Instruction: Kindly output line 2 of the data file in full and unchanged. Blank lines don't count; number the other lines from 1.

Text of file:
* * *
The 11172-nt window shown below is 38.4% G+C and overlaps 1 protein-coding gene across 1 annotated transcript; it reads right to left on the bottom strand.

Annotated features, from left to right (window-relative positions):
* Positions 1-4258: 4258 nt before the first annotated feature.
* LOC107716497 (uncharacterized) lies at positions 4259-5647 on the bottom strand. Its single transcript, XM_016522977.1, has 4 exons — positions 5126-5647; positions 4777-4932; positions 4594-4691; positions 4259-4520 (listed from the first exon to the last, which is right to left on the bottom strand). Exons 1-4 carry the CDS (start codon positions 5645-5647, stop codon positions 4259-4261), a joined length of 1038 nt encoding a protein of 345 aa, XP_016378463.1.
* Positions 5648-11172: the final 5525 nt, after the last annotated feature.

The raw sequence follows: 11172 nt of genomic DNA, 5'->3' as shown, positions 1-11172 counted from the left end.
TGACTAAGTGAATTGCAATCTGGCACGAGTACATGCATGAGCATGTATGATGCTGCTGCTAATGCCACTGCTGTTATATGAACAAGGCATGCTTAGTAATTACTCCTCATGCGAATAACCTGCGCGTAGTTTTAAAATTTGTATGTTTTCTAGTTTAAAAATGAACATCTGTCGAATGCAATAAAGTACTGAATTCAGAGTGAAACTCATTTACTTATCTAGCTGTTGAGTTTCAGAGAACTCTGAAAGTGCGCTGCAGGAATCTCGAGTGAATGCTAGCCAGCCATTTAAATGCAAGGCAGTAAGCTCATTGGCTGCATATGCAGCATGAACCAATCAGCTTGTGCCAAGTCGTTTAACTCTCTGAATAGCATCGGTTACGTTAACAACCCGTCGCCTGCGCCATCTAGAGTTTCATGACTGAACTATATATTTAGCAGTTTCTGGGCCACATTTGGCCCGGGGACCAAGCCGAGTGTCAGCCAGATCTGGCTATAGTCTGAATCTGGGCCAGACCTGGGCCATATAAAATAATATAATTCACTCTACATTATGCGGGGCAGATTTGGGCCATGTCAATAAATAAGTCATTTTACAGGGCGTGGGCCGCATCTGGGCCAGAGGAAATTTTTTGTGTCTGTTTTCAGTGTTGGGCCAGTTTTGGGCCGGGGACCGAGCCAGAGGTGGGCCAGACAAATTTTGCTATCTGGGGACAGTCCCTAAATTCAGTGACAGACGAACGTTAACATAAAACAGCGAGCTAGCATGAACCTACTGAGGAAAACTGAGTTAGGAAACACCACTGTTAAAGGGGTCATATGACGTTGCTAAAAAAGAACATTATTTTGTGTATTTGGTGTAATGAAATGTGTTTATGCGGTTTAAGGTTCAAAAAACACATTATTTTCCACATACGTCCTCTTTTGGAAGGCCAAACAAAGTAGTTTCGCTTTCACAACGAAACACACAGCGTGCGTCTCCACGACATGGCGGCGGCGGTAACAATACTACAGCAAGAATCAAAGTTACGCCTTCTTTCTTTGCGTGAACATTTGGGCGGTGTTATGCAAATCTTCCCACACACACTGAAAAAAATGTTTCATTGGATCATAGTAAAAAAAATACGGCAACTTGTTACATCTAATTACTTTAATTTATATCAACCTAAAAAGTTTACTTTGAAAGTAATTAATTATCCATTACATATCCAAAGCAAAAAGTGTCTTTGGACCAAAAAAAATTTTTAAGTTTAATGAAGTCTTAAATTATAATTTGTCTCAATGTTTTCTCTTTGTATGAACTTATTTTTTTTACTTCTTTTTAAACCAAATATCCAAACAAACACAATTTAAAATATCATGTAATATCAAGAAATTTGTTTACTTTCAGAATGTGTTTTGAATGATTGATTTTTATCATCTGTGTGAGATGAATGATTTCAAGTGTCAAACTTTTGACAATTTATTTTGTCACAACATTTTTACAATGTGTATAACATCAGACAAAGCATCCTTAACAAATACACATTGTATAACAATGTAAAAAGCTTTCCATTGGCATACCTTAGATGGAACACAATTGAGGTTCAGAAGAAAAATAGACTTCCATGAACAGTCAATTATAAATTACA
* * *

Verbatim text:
Annotated features, from left to right (window-relative positions):